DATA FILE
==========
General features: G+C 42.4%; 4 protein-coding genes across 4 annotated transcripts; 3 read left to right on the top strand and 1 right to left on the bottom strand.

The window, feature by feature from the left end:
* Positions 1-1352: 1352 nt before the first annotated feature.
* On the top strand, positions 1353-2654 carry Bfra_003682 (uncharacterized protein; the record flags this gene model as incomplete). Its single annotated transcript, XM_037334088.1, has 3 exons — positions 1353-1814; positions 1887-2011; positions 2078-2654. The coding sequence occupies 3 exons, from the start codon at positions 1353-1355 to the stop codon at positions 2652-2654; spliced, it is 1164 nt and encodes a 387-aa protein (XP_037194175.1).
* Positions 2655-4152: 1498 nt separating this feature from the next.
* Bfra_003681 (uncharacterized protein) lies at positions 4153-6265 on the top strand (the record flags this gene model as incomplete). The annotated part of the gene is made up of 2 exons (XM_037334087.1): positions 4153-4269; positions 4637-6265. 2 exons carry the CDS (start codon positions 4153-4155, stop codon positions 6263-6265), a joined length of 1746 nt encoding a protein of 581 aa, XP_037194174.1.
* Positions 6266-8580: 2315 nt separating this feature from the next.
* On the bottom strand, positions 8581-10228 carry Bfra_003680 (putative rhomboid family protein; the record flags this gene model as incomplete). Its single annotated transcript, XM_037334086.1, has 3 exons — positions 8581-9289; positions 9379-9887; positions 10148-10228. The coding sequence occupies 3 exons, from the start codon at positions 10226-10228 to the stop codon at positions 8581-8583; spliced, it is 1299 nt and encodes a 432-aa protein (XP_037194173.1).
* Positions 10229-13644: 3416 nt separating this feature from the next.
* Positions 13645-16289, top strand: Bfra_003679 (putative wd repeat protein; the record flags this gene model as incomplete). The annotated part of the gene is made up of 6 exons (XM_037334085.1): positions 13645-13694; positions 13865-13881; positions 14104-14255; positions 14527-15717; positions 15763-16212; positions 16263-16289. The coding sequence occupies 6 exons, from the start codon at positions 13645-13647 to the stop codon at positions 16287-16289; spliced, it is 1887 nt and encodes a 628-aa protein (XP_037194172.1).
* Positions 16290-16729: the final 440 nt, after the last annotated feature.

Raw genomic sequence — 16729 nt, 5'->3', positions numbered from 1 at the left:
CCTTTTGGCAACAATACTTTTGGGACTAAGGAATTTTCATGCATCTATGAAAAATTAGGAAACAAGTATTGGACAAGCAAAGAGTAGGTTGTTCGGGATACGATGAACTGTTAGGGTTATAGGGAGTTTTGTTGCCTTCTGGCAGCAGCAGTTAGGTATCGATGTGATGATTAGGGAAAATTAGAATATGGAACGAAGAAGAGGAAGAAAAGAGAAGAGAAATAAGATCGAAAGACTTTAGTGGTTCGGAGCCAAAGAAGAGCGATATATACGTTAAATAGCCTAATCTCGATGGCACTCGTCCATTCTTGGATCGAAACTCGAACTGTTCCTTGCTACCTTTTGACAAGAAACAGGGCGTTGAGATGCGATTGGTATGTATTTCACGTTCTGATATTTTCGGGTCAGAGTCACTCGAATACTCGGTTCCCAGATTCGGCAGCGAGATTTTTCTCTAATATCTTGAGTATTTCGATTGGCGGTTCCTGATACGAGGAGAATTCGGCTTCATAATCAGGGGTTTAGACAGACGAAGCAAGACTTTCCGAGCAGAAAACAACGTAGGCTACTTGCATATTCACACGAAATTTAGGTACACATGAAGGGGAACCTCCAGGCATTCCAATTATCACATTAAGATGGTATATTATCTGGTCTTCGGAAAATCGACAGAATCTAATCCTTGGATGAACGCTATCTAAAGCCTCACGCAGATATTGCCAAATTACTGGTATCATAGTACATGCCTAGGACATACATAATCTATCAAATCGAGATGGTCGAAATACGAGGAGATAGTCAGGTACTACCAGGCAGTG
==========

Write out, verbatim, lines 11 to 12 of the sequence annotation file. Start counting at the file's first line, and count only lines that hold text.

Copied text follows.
* Positions 16290-16729: the final 440 nt, after the last annotated feature.

Raw genomic sequence — 16729 nt, 5'->3', positions numbered from 1 at the left: